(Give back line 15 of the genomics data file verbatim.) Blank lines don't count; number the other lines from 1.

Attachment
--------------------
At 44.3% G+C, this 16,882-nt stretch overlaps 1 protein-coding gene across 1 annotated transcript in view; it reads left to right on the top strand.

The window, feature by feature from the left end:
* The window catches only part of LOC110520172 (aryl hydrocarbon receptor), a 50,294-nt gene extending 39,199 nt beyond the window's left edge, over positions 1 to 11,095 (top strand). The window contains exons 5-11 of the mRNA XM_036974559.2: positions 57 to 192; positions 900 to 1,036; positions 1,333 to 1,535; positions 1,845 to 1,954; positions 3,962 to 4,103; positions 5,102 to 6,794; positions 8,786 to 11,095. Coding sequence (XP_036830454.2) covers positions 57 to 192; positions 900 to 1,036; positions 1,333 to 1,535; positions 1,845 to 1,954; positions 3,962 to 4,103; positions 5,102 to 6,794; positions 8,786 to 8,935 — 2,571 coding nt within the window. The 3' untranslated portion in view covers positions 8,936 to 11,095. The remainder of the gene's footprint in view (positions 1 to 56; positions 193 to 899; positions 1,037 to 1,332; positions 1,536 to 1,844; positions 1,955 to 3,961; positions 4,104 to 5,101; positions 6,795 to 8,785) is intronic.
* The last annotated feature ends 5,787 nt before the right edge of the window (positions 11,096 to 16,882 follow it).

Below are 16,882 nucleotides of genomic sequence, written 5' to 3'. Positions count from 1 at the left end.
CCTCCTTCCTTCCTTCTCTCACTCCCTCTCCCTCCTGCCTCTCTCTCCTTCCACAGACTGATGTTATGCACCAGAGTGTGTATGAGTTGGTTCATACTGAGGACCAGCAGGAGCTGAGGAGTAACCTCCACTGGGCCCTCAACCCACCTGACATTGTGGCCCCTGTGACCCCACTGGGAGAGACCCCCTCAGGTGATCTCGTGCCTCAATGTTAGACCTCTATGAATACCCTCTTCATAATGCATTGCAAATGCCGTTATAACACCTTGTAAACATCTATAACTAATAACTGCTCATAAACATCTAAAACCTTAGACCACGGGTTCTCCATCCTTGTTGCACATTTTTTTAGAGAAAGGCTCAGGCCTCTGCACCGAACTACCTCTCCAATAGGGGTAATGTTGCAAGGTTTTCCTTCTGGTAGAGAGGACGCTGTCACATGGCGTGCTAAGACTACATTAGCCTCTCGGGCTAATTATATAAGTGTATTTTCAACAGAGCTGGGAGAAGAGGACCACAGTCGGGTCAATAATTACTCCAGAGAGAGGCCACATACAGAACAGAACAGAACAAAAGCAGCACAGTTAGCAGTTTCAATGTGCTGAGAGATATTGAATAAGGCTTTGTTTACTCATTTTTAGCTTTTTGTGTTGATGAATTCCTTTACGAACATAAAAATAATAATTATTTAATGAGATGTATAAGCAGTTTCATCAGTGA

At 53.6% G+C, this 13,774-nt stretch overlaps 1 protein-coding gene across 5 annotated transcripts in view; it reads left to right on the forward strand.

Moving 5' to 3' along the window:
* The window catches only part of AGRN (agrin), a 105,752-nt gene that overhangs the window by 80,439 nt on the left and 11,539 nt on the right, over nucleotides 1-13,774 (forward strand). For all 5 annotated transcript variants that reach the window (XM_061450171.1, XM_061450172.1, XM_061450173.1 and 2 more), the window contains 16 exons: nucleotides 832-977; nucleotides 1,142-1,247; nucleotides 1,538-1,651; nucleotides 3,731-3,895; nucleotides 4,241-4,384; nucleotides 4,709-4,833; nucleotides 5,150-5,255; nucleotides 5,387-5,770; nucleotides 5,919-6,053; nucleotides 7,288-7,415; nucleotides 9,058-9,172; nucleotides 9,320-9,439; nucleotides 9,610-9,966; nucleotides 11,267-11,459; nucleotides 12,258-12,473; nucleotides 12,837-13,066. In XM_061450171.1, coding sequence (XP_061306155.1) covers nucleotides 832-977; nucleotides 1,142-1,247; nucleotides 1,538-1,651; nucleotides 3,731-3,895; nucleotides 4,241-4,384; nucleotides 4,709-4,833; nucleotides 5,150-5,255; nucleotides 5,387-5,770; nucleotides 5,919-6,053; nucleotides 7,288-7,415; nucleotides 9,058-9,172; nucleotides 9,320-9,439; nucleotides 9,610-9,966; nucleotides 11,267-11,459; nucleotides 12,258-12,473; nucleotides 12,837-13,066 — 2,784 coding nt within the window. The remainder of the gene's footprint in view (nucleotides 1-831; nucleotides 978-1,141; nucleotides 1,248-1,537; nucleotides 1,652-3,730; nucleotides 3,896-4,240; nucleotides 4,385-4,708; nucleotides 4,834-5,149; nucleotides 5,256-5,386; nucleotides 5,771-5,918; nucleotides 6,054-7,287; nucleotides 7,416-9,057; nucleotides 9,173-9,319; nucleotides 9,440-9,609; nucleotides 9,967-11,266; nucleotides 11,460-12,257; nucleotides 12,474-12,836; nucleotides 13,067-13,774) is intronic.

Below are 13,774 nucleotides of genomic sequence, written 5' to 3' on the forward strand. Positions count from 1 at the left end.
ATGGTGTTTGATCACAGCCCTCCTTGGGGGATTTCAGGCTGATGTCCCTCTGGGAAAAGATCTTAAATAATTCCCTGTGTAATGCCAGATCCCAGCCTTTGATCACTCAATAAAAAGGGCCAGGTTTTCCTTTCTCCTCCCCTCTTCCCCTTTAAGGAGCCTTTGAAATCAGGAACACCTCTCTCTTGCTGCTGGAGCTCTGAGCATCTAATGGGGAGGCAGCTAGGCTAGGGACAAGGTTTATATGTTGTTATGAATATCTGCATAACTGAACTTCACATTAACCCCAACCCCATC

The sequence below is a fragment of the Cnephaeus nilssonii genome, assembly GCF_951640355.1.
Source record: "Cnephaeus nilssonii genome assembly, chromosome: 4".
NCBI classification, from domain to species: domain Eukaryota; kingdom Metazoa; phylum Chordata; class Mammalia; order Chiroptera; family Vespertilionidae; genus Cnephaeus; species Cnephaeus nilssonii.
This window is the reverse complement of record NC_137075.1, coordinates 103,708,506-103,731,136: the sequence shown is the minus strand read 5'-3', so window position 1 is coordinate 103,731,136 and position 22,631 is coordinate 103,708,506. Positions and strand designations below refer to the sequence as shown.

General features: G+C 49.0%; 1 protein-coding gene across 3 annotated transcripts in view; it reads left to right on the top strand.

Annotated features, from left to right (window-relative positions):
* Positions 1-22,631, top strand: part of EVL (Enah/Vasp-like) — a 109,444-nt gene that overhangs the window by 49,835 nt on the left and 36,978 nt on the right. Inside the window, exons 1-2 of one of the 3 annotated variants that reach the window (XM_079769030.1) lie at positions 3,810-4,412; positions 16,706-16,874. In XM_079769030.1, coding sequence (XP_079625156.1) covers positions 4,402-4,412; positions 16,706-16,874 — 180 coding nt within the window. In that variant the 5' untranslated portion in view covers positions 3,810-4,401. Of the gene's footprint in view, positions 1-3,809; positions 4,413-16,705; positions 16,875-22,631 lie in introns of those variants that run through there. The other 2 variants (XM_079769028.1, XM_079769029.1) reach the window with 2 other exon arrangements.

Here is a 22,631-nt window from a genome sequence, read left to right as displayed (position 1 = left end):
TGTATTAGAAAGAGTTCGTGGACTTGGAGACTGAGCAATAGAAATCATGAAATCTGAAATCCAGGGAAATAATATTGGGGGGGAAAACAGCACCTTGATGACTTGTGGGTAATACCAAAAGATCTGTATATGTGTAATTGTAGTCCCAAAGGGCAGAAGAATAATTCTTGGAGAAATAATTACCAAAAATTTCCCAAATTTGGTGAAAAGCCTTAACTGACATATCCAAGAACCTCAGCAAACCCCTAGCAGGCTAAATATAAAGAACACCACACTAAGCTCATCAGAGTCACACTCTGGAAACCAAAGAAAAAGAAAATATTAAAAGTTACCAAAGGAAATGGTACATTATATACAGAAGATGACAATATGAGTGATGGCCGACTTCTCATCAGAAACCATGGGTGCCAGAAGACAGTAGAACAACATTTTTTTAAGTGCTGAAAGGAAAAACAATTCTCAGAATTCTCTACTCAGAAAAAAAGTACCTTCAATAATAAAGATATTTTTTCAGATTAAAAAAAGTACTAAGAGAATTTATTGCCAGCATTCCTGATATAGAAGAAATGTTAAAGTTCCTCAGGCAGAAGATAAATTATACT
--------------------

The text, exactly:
This window is the reverse complement of record NC_137075.1, coordinates 103,708,506-103,731,136: the sequence shown is the minus strand read 5'-3', so window position 1 is coordinate 103,731,136 and position 22,631 is coordinate 103,708,506. Positions and strand designations below refer to the sequence as shown.